Allow me to add my 25 cents’ worth to the “new school lit standards” discussion taking place in The Post, which has proponents of fiction reading and proponents of nonfiction reading, such as “informational texts,” at odds.

Many years ago, as a middle school history teacher at the Landon School in Bethesda, I had my work cut out for me every day. How to engage adolescent boys in the fine points of constitutional analysis was the chore. One day, I had a eureka moment, and I told the students: “Read the assignment. Come to class tomorrow with something intelligent to say. And bring a quarter.” That last part got their attention.

Next day, the boys arrived a touch early, armed with shiny coins that they kept polishing on their ties (yes, we insisted on formal attire in those days).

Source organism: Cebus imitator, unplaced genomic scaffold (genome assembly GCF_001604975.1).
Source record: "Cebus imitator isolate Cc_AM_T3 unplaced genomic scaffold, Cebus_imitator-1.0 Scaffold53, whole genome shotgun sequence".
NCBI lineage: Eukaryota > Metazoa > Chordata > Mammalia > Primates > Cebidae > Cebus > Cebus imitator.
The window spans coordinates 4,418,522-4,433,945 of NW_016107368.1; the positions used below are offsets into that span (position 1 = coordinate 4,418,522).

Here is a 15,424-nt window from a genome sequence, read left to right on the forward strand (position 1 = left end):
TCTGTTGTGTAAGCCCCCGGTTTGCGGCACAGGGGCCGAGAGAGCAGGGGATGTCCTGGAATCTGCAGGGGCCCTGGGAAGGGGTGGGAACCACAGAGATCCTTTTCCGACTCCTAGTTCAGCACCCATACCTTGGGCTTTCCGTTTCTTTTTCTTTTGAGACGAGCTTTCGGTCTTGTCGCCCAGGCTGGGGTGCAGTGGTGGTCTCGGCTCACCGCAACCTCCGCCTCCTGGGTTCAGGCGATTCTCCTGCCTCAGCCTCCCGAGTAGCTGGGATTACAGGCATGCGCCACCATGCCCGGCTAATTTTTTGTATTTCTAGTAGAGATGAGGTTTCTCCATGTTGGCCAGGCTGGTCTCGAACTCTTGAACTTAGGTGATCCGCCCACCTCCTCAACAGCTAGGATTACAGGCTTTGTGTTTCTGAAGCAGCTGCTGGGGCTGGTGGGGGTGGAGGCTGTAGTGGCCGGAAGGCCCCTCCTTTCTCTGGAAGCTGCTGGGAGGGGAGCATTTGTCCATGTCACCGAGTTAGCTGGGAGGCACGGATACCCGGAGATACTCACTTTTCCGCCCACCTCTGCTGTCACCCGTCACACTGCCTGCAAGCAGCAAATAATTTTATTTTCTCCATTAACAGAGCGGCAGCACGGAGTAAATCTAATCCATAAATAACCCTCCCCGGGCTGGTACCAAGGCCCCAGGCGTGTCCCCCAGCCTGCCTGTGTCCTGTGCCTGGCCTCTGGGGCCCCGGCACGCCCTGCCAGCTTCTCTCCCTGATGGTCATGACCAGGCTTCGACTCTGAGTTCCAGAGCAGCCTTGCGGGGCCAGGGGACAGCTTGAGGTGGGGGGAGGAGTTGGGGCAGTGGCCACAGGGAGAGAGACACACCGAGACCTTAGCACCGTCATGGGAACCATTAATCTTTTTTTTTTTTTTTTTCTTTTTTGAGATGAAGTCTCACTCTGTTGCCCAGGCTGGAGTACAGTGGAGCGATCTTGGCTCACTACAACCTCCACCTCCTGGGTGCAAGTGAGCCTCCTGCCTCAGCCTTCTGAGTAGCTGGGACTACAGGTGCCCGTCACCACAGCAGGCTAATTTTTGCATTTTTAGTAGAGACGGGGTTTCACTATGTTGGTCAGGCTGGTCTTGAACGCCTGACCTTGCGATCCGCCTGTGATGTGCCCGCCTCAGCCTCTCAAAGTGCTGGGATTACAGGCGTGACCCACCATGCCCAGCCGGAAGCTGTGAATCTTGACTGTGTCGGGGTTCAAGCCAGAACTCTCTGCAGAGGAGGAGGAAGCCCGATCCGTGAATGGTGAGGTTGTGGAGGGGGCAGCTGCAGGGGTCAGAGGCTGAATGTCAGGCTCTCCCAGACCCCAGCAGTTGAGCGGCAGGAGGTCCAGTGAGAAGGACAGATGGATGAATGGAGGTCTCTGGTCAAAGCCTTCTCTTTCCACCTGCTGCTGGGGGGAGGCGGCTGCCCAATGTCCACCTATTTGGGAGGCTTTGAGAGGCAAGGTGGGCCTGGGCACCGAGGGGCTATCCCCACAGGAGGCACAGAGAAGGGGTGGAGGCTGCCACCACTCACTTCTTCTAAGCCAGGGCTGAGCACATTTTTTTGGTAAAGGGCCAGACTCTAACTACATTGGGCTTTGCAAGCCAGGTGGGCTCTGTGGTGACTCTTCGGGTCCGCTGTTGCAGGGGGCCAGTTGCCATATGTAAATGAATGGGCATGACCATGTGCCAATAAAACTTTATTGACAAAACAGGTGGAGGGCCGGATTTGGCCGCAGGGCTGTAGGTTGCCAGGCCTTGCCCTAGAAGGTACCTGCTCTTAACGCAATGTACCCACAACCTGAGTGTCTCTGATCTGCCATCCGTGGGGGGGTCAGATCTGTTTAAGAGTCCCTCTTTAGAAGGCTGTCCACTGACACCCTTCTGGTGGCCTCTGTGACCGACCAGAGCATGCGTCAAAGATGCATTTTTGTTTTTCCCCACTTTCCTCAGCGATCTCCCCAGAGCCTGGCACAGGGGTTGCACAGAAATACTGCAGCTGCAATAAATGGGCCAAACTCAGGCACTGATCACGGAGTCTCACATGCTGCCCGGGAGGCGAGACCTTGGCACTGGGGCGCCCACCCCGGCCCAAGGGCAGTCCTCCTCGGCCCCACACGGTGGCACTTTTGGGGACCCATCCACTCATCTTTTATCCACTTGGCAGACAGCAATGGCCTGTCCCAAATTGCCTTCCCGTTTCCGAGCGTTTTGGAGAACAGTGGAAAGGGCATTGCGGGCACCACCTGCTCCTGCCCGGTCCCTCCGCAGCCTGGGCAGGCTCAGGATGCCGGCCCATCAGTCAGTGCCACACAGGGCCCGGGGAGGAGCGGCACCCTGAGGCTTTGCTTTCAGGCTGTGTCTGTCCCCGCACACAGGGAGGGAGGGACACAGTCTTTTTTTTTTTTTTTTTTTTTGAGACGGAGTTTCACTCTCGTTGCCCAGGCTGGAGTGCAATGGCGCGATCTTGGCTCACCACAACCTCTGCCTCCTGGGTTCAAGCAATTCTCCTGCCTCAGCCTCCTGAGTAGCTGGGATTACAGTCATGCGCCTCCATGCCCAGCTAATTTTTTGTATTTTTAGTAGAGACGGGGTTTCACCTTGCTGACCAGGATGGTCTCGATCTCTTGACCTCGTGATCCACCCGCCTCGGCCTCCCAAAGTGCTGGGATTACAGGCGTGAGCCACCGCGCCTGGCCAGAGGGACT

“Who’s first to gamble his quarter on making a better argument?” I asked. After a bit of awkward snickering, one boy got up and plunked down his coin on my desk. Two minutes later, another student confidently strode forward and added his quarter to the other boy’s. I served as judge and jury, with the better arguer seeing his work and analytical efforts rewarded. I often had a tough time choosing.

Long story short: Thirty minutes into the following period, the math teacher burst into my room to complain that those history-class arguments were still raging and making his class impossible to teach.

Fast-forward to today’s silly controversy. Were I still in the classroom, the assignment would be as follows: “By tomorrow, you’d better know how to read that darned how-to manual. And bring a quarter!”

Bob Wipfler, Bethesda